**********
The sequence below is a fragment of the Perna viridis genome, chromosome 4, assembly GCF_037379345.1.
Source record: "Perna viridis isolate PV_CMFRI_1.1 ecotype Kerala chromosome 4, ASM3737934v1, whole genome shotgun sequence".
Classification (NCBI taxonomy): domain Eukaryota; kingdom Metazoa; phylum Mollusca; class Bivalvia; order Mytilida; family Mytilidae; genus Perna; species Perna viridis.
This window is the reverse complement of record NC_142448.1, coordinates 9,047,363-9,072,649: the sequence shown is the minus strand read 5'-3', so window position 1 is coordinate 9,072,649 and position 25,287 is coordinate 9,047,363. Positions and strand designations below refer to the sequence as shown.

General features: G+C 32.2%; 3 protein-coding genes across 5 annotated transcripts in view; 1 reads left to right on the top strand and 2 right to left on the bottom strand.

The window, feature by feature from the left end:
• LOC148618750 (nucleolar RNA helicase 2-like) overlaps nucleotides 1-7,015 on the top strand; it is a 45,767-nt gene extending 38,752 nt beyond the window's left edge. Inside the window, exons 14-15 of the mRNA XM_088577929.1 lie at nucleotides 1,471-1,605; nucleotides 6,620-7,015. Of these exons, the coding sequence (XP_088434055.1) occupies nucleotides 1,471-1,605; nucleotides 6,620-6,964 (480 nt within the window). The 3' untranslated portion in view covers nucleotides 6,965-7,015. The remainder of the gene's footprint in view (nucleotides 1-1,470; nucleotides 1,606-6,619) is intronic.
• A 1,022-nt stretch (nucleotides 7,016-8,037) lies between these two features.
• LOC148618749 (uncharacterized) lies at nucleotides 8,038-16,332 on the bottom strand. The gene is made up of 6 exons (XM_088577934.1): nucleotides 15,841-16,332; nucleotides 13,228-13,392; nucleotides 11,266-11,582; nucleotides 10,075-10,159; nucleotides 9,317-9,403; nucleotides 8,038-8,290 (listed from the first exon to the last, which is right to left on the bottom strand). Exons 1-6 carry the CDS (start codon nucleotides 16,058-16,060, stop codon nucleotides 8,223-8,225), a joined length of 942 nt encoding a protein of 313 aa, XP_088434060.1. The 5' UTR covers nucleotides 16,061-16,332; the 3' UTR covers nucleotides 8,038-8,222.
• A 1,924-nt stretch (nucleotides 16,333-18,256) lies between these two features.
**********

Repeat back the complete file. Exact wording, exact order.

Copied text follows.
The sequence below is a fragment of the Perna viridis genome, chromosome 4, assembly GCF_037379345.1.
Source record: "Perna viridis isolate PV_CMFRI_1.1 ecotype Kerala chromosome 4, ASM3737934v1, whole genome shotgun sequence".
Classification (NCBI taxonomy): domain Eukaryota; kingdom Metazoa; phylum Mollusca; class Bivalvia; order Mytilida; family Mytilidae; genus Perna; species Perna viridis.
This window is the reverse complement of record NC_142448.1, coordinates 9,047,363-9,072,649: the sequence shown is the minus strand read 5'-3', so window position 1 is coordinate 9,072,649 and position 25,287 is coordinate 9,047,363. Positions and strand designations below refer to the sequence as shown.

General features: G+C 32.2%; 3 protein-coding genes across 5 annotated transcripts in view; 1 reads left to right on the top strand and 2 right to left on the bottom strand.

The window, feature by feature from the left end:
• LOC148618750 (nucleolar RNA helicase 2-like) overlaps nucleotides 1-7,015 on the top strand; it is a 45,767-nt gene extending 38,752 nt beyond the window's left edge. Inside the window, exons 14-15 of the mRNA XM_088577929.1 lie at nucleotides 1,471-1,605; nucleotides 6,620-7,015. Of these exons, the coding sequence (XP_088434055.1) occupies nucleotides 1,471-1,605; nucleotides 6,620-6,964 (480 nt within the window). The 3' untranslated portion in view covers nucleotides 6,965-7,015. The remainder of the gene's footprint in view (nucleotides 1-1,470; nucleotides 1,606-6,619) is intronic.
• A 1,022-nt stretch (nucleotides 7,016-8,037) lies between these two features.
• LOC148618749 (uncharacterized) lies at nucleotides 8,038-16,332 on the bottom strand. The gene is made up of 6 exons (XM_088577934.1): nucleotides 15,841-16,332; nucleotides 13,228-13,392; nucleotides 11,266-11,582; nucleotides 10,075-10,159; nucleotides 9,317-9,403; nucleotides 8,038-8,290 (listed from the first exon to the last, which is right to left on the bottom strand). Exons 1-6 carry the CDS (start codon nucleotides 16,058-16,060, stop codon nucleotides 8,223-8,225), a joined length of 942 nt encoding a protein of 313 aa, XP_088434060.1. The 5' UTR covers nucleotides 16,061-16,332; the 3' UTR covers nucleotides 8,038-8,222.
• A 1,924-nt stretch (nucleotides 16,333-18,256) lies between these two features.